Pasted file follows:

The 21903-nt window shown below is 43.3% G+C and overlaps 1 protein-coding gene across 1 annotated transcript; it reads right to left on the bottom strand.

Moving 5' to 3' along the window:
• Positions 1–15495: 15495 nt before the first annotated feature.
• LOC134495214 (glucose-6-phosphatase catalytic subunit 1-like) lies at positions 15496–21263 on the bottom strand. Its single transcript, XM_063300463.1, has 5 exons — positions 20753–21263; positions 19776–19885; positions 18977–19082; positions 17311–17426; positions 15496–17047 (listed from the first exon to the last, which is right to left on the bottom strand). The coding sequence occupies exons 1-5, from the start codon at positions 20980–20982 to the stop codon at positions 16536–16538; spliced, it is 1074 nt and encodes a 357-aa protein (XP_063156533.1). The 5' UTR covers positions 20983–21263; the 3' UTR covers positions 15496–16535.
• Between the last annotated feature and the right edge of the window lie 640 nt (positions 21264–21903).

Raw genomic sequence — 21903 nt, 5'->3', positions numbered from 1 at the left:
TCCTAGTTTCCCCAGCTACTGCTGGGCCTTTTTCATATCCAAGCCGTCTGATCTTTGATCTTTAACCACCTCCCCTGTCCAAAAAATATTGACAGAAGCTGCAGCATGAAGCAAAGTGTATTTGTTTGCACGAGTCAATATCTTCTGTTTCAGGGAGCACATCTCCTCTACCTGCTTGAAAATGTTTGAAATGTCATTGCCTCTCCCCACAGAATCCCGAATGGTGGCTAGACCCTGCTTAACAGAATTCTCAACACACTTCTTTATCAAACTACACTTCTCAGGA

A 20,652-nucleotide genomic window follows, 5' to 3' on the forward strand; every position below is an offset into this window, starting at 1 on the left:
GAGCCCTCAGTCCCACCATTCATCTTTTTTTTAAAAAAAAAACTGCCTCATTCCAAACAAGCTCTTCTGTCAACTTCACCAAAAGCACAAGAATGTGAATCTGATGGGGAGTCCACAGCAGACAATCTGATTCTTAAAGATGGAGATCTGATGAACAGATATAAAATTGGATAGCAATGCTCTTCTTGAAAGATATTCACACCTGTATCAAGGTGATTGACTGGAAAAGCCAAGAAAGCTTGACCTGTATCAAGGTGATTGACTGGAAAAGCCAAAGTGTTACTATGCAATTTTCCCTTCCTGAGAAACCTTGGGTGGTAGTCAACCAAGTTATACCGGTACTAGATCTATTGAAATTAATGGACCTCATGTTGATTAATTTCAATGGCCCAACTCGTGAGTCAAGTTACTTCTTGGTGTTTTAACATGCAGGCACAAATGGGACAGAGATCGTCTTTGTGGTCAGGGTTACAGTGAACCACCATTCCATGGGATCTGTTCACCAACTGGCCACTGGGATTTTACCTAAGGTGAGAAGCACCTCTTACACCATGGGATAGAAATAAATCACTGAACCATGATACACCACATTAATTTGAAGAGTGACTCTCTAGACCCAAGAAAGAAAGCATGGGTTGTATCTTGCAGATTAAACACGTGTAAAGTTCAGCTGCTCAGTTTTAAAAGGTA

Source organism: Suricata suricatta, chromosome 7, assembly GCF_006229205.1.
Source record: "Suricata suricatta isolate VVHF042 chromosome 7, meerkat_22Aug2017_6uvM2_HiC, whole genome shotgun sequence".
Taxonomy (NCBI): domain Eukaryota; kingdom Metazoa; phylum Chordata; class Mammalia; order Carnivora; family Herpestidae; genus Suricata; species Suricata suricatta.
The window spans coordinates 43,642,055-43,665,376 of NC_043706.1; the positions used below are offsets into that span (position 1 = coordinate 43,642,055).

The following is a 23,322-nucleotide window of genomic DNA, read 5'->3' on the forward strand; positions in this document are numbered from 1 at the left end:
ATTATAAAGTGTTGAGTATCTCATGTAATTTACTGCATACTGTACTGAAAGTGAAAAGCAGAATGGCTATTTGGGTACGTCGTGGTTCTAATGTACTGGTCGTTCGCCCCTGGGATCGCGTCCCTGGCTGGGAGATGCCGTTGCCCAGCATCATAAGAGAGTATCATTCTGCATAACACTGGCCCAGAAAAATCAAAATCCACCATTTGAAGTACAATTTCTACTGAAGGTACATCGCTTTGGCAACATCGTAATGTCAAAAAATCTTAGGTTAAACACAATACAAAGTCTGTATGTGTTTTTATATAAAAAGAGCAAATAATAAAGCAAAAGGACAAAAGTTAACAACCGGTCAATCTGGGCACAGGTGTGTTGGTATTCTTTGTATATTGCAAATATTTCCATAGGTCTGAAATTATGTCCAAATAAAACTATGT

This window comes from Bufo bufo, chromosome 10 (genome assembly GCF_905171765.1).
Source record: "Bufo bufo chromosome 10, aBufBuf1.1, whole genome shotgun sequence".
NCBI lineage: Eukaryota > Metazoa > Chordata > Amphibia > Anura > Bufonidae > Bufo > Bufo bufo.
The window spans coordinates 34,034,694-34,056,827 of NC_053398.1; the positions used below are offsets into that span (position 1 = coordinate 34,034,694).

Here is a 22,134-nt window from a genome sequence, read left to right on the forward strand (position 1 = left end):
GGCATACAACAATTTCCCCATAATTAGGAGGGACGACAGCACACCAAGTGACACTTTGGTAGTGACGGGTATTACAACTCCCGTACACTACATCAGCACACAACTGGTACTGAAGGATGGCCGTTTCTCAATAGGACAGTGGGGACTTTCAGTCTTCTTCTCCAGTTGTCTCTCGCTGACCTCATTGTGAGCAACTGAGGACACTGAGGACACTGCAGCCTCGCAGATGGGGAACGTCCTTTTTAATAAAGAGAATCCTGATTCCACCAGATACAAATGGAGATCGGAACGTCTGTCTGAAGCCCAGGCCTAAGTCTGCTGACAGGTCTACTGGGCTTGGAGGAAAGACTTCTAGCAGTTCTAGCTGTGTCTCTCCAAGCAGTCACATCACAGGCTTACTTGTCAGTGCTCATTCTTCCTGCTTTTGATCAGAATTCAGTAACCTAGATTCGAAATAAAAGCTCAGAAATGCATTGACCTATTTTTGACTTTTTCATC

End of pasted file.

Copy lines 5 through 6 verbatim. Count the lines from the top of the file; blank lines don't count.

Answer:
• Between the last annotated feature and the right edge of the window lie 640 nt (positions 21264–21903).

Raw genomic sequence — 21903 nt, 5'->3', positions numbered from 1 at the left: